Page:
Mere delay is not bar to seeking remedy, says Court of Appeal

New Zealand
In Intellectual Property Development Corporation Pty Ltd v Primary Distributors New Zealand Limited ([2009] NZCA 429, September 23 2009), the Court of Appeal of New Zealand has allowed an appeal against a decision of the High Court in a case involving the trademark HEFTY.
 
Intellectual Property Development Corporation Pty Ltd (IPDC) owns the trademark HEFTY for cling wrap, among other things. IPDC claimed that Primary Distributors New Zealand Limited infringed its trademark rights by marketing products under the brand Hefty in New Zealand. Primary Distributors accepted that it had infringed the HEFTY mark, but the parties disagreed as to the account of profits. 
 
One of the key facts was that in January 2006 email correspondence took place between IPDC and Primary Distributors. One of the emails included this statement from Primary Distributors: “The Hefty brand will now continue in New Zealand”. IPDC did not complain until a cease and desist letter was sent in July 2006. Primary Distributors claimed that IPDC was not entitled to an account of profits for the period during which it was aware that Primary Distributors was infringing its mark, but did nothing about it. Primary Distributors also claimed that IPDC had lost its rights through its inaction or, alternatively, that its conduct amounted to waiver, acquiescence or laches.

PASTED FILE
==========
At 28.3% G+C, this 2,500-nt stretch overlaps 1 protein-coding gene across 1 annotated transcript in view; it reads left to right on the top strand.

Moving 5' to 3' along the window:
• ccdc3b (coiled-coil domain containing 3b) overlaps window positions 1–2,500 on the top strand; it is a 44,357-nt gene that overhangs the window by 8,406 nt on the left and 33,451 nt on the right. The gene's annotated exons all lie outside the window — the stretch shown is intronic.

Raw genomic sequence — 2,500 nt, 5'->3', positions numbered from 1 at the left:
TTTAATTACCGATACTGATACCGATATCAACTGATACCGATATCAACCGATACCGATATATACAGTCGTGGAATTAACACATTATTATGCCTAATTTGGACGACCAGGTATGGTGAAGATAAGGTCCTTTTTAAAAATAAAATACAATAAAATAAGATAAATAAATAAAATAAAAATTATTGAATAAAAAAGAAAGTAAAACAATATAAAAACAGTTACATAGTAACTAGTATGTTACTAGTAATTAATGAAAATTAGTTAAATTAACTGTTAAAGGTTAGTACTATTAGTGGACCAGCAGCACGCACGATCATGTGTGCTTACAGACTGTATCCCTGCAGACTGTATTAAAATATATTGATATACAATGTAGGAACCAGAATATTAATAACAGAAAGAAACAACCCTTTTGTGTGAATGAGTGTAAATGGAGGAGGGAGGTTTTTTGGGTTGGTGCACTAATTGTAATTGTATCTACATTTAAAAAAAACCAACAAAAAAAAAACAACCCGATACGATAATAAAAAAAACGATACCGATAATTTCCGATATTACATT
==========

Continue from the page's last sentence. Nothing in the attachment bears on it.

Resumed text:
The High Court ruled that a plaintiff cannot permit a defendant to make profits and subsequently expect to claim those profits. Therefore, it concluded that an account of profits was not available for the period between January and July 2006, as IPDC was aware of Primary Distributor’s conduct but did not take any action (for further details please see "Not so HEFTY account of profits").
 
IPDC appealed to the Court of Appeal. Having already conceded before the High Court that a court is entitled to refuse an account of profits when the claimant has neglected to start proceedings after becoming aware of the infringement, IPDC claimed that this reasoning applied only where there had been an inordinate delay - and that this was not such a case.
 
The Court of Appeal ruled that mere delay was not a bar to seeking a remedy, unless "the delay is inordinate or something more is present". The court thus ordered an account of profits from the date on which the infringement began until the date on which it ended.
 
IPDC also requested an account of profits against the directors of Primary Distributors personally. Primary Distributors claimed that the directors should be jointly and severally liable only for an account of profits against the company, but not for any personal profits that they had made. The court remitted this matter back to the High Court for determination.
 
As the High Court did not deal with passing off in its decision, the Court of Appeal also remitted this issue back for determination. 
 
Kate Duckworth, Baldwins, Wellington

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